Nurgaliyev and the G8
Russian Interior Minister shared his views on fighting terrorism with G8 counterparts
Senior law enforcement officials from G8 countries convened Thursday in Moscow for two days of talks on combating terrorism and organized crime. Protection of transportation and communication networks should top the list of security concerns, Interior Minister Rashid Nurgaliyev said.
Sergei Sobyanin, head of the presidential administration, said Russian authorities had devised new strategies for shielding railways and metros from attack. Nurgaliyev also called for fighting illegal immigration and Internet-based extremists and terrorists. “The Internet is increasingly used by terrorists as a means to disseminate information containing detailed instructions for building bombs and other weapons,” Nurgaliyev said. Terrorists are routinely recruited online and propaganda and video-taped recordings of terrorist activities are widely distributed, he added.
Nurgaliyev and Sobyanin also warned against illegal immigration, with Sobyanin saying it corrupted the labor market and stoked ethnic tensions. He called on foreign governments to deny asylum to wanted terrorists and other criminals. The comment appeared aimed at Britain and the United States, which have granted asylum to Chechen separatists.
Britain’s attorney general, Peter Goldsmith, praised Russian law enforcement efforts in fighting terrorism and organized crime. He also called for illegal drugs to be addressed. Interpol’s general secretary, Ronald Noble, said the creation of a huge database of criminal records compiled by police in different countries had helped fight terrorism and identity theft.
Established in 2003, the database includes profiles of 10,192 suspected terrorists and data on more than 11 million stolen passports, Noble said. The database has helped many police investigations, including in Britain, he said.
The meeting also drew Lise Prokop, the interior minister of Austria, which now chairs the European Union, and Franco Frattini, the EU’s justice and home affairs commissioner.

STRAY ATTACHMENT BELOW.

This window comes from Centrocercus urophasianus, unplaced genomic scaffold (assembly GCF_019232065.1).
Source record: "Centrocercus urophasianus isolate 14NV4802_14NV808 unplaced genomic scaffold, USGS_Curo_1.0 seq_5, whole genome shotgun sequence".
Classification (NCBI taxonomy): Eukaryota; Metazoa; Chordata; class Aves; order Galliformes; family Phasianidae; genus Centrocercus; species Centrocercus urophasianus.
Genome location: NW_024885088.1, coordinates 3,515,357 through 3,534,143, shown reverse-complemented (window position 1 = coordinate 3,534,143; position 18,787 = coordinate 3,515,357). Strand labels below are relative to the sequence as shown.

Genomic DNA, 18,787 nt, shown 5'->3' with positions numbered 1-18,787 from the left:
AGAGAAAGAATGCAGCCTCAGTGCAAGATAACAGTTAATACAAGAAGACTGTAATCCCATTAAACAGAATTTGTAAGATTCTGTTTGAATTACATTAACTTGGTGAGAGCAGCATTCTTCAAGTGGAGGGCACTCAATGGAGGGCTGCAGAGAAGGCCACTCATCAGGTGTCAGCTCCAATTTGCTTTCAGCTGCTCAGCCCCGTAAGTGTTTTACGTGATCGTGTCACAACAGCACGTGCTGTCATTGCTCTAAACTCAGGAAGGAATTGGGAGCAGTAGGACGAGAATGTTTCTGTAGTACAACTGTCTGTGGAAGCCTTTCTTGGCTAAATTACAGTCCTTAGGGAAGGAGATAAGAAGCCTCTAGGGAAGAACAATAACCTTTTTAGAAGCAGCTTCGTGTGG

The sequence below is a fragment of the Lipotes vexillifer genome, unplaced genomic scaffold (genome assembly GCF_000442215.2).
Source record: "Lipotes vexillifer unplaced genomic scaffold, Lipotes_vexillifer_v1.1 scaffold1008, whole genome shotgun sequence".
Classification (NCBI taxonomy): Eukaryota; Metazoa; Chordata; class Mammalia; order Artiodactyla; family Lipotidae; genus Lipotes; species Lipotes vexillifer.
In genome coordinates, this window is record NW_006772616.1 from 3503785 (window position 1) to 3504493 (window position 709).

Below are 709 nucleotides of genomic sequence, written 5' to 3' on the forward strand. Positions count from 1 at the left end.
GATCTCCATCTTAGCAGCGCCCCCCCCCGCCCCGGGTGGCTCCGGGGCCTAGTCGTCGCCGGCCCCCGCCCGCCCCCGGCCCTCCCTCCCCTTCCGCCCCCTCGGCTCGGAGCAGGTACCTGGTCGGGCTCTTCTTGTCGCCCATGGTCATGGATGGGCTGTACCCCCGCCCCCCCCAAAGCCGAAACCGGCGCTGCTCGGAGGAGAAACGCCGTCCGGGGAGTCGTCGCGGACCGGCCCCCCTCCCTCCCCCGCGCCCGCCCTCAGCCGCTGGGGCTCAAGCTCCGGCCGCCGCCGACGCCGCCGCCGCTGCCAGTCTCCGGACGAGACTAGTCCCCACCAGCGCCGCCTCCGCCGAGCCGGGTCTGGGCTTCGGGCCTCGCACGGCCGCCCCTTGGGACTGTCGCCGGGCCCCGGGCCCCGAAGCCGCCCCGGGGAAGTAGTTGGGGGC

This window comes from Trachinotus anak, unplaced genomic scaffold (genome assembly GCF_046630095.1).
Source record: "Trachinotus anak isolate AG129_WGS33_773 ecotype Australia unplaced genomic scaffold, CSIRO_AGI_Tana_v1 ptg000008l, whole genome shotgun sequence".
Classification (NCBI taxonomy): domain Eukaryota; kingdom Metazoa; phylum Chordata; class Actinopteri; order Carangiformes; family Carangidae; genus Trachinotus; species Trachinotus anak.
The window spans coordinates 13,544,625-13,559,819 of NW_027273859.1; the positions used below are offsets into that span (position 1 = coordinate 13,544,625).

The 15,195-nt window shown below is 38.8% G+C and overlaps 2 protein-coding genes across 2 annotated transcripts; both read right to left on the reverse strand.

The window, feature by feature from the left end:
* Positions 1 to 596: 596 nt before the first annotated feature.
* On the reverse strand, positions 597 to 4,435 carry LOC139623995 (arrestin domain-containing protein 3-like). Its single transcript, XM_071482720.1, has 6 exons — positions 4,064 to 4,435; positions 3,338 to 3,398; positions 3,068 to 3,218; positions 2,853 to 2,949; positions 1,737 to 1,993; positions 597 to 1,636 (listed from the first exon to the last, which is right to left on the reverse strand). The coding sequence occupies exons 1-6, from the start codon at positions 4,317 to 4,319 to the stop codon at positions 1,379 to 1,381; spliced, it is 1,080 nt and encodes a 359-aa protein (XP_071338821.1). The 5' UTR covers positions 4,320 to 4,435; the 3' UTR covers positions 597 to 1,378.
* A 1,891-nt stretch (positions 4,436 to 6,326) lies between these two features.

US will take ‘tough decisions’ as trade talks hit critical moment
16 June 2006
President George W. Bush said yesterday that the Doha round of world trade talks had reached “a critical moment” and that he would press for further progress when he meets European Union leaders in Austria next week.
“Countries in Europe have to make a tough decision on farming, and the G20 countries have to make a tough decision on manufacturing. And the United States is prepared to make a tough decision along with them,” the president said at the summit of the Initiative for Global Development in Washington. But he acknowledged that the talks faced “tough sledding right now”.
Mr Bush’s comments come as trade ministers are also set to meet in Geneva later this month to try to break the deadlock in the negotiations.
Susan Schwab, who was formally sworn in at the White House yesterday as the new US trade representative, said last week the US had many allies in its call for an ambitious agreement that would produce deep cuts to tariffs on agriculture and manufactured goods, as well as reductions in farm subsidies.
But the US appears to be increasingly isolated in holding out for such a deal.
A top aide to Kamal Nath, the Indian commerce minister, told Reuters in Geneva yesterday that the USwas the obstacle to a “moderately ambitious” agreement.
“The rest of the world could reach an agreement on a modestly ambitious outcome,” he said. “The real problem is going to be the United States.”
The White House is under growing pressure from US farmers and their support-ers in Congress not toagree to any deal thatdoes not involve far greater cuts in barriers to USfarm exports than havebeen offered so far byEurope and by the G20group of developing countries.
Earlier this week, Saxby Chambliss, the Republican chairman of the Senate agriculture committee, warned Pascal Lamy, director-general of the World Trade Organisation, that Congress would rather see the administration walk away from the deal than accept a package that did not open bignew markets for US producers. He told reporters that Congress was “not under any pressure politically to complete a Doha agreement”.
“If Europeans think they’ve got us where we’ve got to have an agreement, they’re wrong,” he said.